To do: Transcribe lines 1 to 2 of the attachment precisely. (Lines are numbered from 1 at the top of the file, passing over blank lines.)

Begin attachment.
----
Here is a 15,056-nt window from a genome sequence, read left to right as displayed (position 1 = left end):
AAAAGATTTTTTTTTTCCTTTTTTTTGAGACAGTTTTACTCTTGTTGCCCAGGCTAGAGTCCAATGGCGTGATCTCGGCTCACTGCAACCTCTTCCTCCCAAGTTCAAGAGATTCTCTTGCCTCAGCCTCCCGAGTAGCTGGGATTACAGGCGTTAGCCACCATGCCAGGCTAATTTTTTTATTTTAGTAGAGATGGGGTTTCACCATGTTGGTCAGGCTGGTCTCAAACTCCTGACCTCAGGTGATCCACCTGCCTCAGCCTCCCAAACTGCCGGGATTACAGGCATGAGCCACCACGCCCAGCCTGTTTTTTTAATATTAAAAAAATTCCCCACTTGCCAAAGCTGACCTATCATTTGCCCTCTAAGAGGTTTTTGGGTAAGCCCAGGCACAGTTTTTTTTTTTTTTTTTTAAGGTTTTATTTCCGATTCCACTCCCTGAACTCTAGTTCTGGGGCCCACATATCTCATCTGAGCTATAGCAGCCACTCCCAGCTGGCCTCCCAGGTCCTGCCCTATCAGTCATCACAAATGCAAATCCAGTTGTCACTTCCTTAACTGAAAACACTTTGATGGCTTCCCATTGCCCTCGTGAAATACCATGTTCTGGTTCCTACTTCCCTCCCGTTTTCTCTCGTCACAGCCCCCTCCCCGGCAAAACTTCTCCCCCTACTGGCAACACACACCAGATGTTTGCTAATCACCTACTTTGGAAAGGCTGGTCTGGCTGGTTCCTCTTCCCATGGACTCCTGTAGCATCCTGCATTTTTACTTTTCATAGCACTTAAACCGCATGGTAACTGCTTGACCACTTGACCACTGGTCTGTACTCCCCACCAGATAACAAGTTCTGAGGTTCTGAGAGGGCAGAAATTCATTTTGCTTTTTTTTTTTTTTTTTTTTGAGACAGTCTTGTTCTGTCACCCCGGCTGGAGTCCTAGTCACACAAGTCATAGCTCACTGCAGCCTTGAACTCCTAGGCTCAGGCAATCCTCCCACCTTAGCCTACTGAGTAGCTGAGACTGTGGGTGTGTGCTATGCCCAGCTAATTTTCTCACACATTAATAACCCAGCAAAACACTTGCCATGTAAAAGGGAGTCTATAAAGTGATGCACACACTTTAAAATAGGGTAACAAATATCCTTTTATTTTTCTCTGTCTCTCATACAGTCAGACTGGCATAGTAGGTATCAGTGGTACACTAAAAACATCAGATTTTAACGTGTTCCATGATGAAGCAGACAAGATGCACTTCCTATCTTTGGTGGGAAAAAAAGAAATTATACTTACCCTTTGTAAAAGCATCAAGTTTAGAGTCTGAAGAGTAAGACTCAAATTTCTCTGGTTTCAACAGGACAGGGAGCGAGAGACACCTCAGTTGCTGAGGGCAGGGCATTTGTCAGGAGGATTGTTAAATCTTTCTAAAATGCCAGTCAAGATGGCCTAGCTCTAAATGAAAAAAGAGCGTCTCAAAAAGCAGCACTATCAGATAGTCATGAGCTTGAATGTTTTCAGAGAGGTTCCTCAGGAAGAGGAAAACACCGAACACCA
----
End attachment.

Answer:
Here is a 15,056-nt window from a genome sequence, read left to right as displayed (position 1 = left end):
AAAAGATTTTTTTTTTCCTTTTTTTTGAGACAGTTTTACTCTTGTTGCCCAGGCTAGAGTCCAATGGCGTGATCTCGGCTCACTGCAACCTCTTCCTCCCAAGTTCAAGAGATTCTCTTGCCTCAGCCTCCCGAGTAGCTGGGATTACAGGCGTTAGCCACCATGCCAGGCTAATTTTTTTATTTTAGTAGAGATGGGGTTTCACCATGTTGGTCAGGCTGGTCTCAAACTCCTGACCTCAGGTGATCCACCTGCCTCAGCCTCCCAAACTGCCGGGATTACAGGCATGAGCCACCACGCCCAGCCTGTTTTTTTAATATTAAAAAAATTCCCCACTTGCCAAAGCTGACCTATCATTTGCCCTCTAAGAGGTTTTTGGGTAAGCCCAGGCACAGTTTTTTTTTTTTTTTTTTAAGGTTTTATTTCCGATTCCACTCCCTGAACTCTAGTTCTGGGGCCCACATATCTCATCTGAGCTATAGCAGCCACTCCCAGCTGGCCTCCCAGGTCCTGCCCTATCAGTCATCACAAATGCAAATCCAGTTGTCACTTCCTTAACTGAAAACACTTTGATGGCTTCCCATTGCCCTCGTGAAATACCATGTTCTGGTTCCTACTTCCCTCCCGTTTTCTCTCGTCACAGCCCCCTCCCCGGCAAAACTTCTCCCCCTACTGGCAACACACACCAGATGTTTGCTAATCACCTACTTTGGAAAGGCTGGTCTGGCTGGTTCCTCTTCCCATGGACTCCTGTAGCATCCTGCATTTTTACTTTTCATAGCACTTAAACCGCATGGTAACTGCTTGACCACTTGACCACTGGTCTGTACTCCCCACCAGATAACAAGTTCTGAGGTTCTGAGAGGGCAGAAATTCATTTTGCTTTTTTTTTTTTTTTTTTTTGAGACAGTCTTGTTCTGTCACCCCGGCTGGAGTCCTAGTCACACAAGTCATAGCTCACTGCAGCCTTGAACTCCTAGGCTCAGGCAATCCTCCCACCTTAGCCTACTGAGTAGCTGAGACTGTGGGTGTGTGCTATGCCCAGCTAATTTTCTCACACATTAATAACCCAGCAAAACACTTGCCATGTAAAAGGGAGTCTATAAAGTGATGCACACACTTTAAAATAGGGTAACAAATATCCTTTTATTTTTCTCTGTCTCTCATACAGTCAGACTGGCATAGTAGGTATCAGTGGTACACTAAAAACATCAGATTTTAACGTGTTCCATGATGAAGCAGACAAGATGCACTTCCTATCTTTGGTGGGAAAAAAAGAAATTATACTTACCCTTTGTAAAAGCATCAAGTTTAGAGTCTGAAGAGTAAGACTCAAATTTCTCTGGTTTCAACAGGACAGGGAGCGAGAGACACCTCAGTTGCTGAGGGCAGGGCATTTGTCAGGAGGATTGTTAAATCTTTCTAAAATGCCAGTCAAGATGGCCTAGCTCTAAATGAAAAAAGAGCGTCTCAAAAAGCAGCACTATCAGATAGTCATGAGCTTGAATGTTTTCAGAGAGGTTCCTCAGGAAGAGGAAAACACCGAACACCA